July 1, 2008

Today's Front Pages Analysis

Some literature in a hurry in your hometown newspaper

Matthew Arnold, an English poet, writer and cultural critic who died in 1888, may not be one of the favorites in your household, but he is a hero to some for having contended that "Journalism is literature in a hurry." Of course, we have to give a positive spin to what Matthew meant. Today, we thought that we would do a little spot-checking to see what dailies are telling local readers.

The East Valley Tribune in Scottsdale, Ariz., seems to offer a positive reaction to the high gasoline prices in reporting “less 4th of July travel,” while The Sentinel-Record in Hot Springs, Ark., goes the other way and leads with a study showing that “Visitors spent $309M+” and The Sun in San Bernardino, Calif., offers a literary “Crash site seems surreal next day.”

The Denver Post has an off-lead piece about “Power to the street people” in the upcoming Democratic National Convention, contending that “City has no plans to hide the homeless during all the hoopla.” The Hartford Courant in Connecticut has two arty heads to invite the reader — “A show of care” about violence and “An avenue to controversy” about the historic district.

In Florida, the Naples Daily News has an inviting headline at the bottom of Page One: “Free gas for life? That’s the (winning) ticket, says Florida Lottery.” The Moscow-Pullman Daily News in Idaho leads with “Committee fine-tuning designs for arts pavilion,” and The Herald-Times in Bloomington, Ind., plays up the power of MUSIC, and they spell it in capital letters. The Chicago Tribune offers as its off-lead “I’m now reading a story on microblogs.” The Morning Sentinel in Waterville, Maine, plays up “Community garden offers families a chance to produce and give something back” and the Duluth News Tribune in Minnesota reports on a new book of photos showing the faces of the town of Ely.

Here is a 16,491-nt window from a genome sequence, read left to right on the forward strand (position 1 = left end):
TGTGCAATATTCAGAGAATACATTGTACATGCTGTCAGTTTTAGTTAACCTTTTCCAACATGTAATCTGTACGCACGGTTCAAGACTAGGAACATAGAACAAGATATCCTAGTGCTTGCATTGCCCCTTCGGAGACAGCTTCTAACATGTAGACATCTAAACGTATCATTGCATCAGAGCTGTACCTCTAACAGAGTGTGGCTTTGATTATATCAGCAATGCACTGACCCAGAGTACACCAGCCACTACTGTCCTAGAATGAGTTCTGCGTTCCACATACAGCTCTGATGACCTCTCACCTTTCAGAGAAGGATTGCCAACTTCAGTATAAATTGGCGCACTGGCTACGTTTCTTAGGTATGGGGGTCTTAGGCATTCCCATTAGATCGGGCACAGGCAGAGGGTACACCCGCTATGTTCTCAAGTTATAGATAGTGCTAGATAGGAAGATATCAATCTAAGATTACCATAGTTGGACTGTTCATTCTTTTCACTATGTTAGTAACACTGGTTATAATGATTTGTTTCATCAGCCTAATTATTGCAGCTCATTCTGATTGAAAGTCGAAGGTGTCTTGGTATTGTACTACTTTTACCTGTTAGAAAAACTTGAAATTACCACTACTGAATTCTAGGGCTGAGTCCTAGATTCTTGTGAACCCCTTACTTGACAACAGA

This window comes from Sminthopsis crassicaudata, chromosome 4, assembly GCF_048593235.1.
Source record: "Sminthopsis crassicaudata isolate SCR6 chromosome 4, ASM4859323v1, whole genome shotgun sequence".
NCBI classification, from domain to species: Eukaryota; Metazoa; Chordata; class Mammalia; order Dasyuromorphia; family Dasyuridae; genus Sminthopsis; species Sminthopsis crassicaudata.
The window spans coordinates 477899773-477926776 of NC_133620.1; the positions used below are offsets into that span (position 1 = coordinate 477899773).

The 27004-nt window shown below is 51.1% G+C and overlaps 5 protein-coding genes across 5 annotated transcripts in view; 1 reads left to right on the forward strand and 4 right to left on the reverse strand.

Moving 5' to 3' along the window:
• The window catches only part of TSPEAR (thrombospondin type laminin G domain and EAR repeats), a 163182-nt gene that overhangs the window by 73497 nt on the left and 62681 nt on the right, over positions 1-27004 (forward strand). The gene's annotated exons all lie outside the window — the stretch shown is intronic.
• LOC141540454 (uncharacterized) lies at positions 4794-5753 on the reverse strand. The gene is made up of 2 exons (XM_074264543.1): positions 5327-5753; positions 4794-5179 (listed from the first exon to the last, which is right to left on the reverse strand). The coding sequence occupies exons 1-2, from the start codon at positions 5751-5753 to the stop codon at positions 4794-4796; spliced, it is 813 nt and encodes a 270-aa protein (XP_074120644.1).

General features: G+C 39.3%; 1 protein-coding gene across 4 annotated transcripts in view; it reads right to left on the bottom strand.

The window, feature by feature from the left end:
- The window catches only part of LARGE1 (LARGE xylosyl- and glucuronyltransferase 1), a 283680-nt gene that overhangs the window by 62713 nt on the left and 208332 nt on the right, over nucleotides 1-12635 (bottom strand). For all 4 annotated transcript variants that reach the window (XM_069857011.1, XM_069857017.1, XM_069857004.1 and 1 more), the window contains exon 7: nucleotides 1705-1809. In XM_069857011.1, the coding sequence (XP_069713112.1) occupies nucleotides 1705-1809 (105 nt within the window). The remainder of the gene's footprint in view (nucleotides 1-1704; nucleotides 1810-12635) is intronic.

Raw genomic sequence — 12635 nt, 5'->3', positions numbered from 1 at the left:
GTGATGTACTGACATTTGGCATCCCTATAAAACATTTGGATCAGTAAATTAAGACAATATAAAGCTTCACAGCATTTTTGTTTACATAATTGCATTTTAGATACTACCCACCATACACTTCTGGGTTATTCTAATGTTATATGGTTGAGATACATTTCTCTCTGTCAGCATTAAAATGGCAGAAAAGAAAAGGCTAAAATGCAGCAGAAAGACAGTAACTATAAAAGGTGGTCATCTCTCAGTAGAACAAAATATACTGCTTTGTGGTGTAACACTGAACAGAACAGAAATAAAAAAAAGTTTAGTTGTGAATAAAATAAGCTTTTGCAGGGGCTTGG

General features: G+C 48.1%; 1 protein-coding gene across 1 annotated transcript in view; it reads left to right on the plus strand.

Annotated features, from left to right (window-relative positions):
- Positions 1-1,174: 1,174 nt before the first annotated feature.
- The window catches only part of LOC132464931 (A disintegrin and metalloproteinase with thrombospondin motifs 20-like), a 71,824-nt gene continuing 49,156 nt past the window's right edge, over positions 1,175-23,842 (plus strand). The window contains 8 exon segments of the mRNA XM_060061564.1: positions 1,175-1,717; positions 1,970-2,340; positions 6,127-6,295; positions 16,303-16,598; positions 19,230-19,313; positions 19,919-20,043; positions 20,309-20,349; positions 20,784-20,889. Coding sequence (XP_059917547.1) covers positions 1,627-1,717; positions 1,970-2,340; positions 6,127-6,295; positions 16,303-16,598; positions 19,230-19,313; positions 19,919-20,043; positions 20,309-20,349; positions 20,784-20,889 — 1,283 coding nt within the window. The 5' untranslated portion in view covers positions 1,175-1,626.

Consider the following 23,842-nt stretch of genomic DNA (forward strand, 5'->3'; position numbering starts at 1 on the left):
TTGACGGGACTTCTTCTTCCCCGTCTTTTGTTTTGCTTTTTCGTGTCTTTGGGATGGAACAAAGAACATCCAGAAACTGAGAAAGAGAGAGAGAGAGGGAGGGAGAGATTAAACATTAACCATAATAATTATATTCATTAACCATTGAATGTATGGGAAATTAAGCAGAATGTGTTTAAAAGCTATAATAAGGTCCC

The Lincoln Journal Star in Nebraska squares off a poignant story about “Former WWII pilots get to ride in a Flying Fortress again.” The Post-Standard in Syracuse, N.Y., reports that the local United Way hears the “needs of the smallest” and helps teen parents and their babies, while Bluffton Today in South Carolina reports on residents joining a “town effort to chart neighborhoods’ future” and the Gazette-Times in Corvallis, Ore., reports on a “Vehicle running on sunshine,” complete with photo. The Post-Crescent in Appleton, Wis., has an inviting Page One story about “Students open eyes to brighter future” and a program that “gets American Indians on degree track.”

It isn’t all the usual “two dead, three hurt in car crash.” There’s some hurried literature along the way in your hometown newspaper.

Gene Mater is a Freedom Forum media consultant.

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